In practice, as the European debt crisis has shown, it's not about the average cost of borrowing, but the rolling of debt. Spain, with an average maturity of about seven years for government debt, was considered very prudent in its debt management. However, during the peak of the eurozone debt crisis, there were concerns that Spain might face trouble refinancing its debt. It didn't matter that only a comparatively small portion of Spain's debt needed to be refinanced. Governments — just like corporations or individuals — can face a cash squeeze.
But fear not, because Japan has a few tricks up its sleeve. The best known one is the Bank of Japan (BOJ). While the BOJ denies it is financing government deficits, it's gobbling up an enormous number of JGBs, thereby keeping yields low. It does have the side effect that this formerly highly liquid market is experiencing a drought. But why bother, what could possibly go wrong?
The other trick Japan has up its sleeve is its $1.2 trillion Japanese government pension fund. The fund announced it would lower its allocation of domestic bonds from 60 percent to 35 percent, while doubling its domestic and international equity investments:
In the aftermath of the announcement, the yen fell sharply, while both domestic and international equity markets jumped higher. Japan wants to boost the returns on its pension fund, but may achieve quite the opposite. In the short-term, yes, both domestic and international equity prices soared. But the new allocation has only been announced, not implemented. As such, the pension fund will buy assets at elevated prices. And because Japan's population is ageing, odds are that they will be net sellers rather than buyers over time. During the roaring markets in the U.S. in the 1990s, prevailing cooler heads cautioned that the government investing in the stock market makes little sense, because while it may boost short-term returns, future returns would likely be lower. There is no free lunch.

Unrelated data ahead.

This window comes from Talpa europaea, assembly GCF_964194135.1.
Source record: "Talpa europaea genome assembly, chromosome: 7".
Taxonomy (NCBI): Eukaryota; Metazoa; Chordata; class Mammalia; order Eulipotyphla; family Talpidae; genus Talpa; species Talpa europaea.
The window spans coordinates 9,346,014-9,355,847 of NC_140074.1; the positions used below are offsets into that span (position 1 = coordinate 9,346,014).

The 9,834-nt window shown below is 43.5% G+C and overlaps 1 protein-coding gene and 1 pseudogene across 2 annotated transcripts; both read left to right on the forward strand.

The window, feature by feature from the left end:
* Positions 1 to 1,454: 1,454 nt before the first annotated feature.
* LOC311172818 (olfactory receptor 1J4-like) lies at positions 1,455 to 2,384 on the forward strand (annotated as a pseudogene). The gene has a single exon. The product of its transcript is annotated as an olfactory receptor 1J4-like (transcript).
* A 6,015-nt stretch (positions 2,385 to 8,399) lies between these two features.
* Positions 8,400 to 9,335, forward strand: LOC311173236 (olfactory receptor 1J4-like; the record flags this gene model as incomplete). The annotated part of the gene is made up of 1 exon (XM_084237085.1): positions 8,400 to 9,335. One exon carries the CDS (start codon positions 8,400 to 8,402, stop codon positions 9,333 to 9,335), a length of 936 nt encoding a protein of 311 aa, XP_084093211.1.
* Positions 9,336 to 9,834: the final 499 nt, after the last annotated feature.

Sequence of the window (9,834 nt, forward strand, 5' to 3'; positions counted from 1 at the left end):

We consider Japan's recent moves deeply troubling acts of desperation. In our assessment, Japan signals it wants to move its pension assets offshore as it prepares for a default:
- Japan's pension fund dramatically lowers its allocation to government bonds. The markets don't panic because the BOJ simultaneously steps in to buy about $60 billion worth of bonds each month (keep in mind that the U.S. economy is about 3 ½ time larger than the Japanese economy is).
- By buying foreign assets, Japan is ready to debase the value of the yen further, while trying to preserve the purchasing power of those assets.
- In the run-up to Zimbabwe's default, the country's stock market soared; simultaneously the value of the now defunct Zimbabwe dollar imploded. It appears only logical that Japan would invest its nest egg in stocks, with an emphasis on foreign stocks. It's logical if and only if Japan intends to debase the value of its debt.
There's more than one way to default. The honest way is to restructure debt. The painful way is through inflation. Pundits may wonder what inflation can there possibly be when JGBs don't show inflation? We would counter with questioning what good an inflation indicator JGBs can possibly be given the BOJ owns an ever-increasing amount.